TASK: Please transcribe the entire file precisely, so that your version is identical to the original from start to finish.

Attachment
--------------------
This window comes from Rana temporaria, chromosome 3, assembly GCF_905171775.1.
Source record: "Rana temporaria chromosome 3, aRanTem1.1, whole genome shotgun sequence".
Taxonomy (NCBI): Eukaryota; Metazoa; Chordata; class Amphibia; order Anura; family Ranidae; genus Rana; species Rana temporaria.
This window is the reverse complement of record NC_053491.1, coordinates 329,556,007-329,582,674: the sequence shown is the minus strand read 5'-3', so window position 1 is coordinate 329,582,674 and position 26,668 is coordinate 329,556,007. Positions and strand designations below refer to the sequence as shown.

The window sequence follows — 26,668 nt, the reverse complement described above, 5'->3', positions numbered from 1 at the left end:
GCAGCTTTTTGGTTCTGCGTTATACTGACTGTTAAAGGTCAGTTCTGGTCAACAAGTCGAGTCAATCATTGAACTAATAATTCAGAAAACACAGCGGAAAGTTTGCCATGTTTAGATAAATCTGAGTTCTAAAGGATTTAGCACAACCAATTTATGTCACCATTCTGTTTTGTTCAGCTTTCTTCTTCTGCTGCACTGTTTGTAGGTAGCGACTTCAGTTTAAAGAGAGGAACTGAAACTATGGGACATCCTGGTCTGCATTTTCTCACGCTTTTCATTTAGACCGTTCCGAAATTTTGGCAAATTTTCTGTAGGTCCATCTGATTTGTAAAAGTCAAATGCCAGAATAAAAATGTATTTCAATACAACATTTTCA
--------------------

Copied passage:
This window comes from Rana temporaria, chromosome 3, assembly GCF_905171775.1.
Source record: "Rana temporaria chromosome 3, aRanTem1.1, whole genome shotgun sequence".
Taxonomy (NCBI): Eukaryota; Metazoa; Chordata; class Amphibia; order Anura; family Ranidae; genus Rana; species Rana temporaria.
This window is the reverse complement of record NC_053491.1, coordinates 329,556,007-329,582,674: the sequence shown is the minus strand read 5'-3', so window position 1 is coordinate 329,582,674 and position 26,668 is coordinate 329,556,007. Positions and strand designations below refer to the sequence as shown.

The window sequence follows — 26,668 nt, the reverse complement described above, 5'->3', positions numbered from 1 at the left end:
GCAGCTTTTTGGTTCTGCGTTATACTGACTGTTAAAGGTCAGTTCTGGTCAACAAGTCGAGTCAATCATTGAACTAATAATTCAGAAAACACAGCGGAAAGTTTGCCATGTTTAGATAAATCTGAGTTCTAAAGGATTTAGCACAACCAATTTATGTCACCATTCTGTTTTGTTCAGCTTTCTTCTTCTGCTGCACTGTTTGTAGGTAGCGACTTCAGTTTAAAGAGAGGAACTGAAACTATGGGACATCCTGGTCTGCATTTTCTCACGCTTTTCATTTAGACCGTTCCGAAATTTTGGCAAATTTTCTGTAGGTCCATCTGATTTGTAAAAGTCAAATGCCAGAATAAAAATGTATTTCAATACAACATTTTCA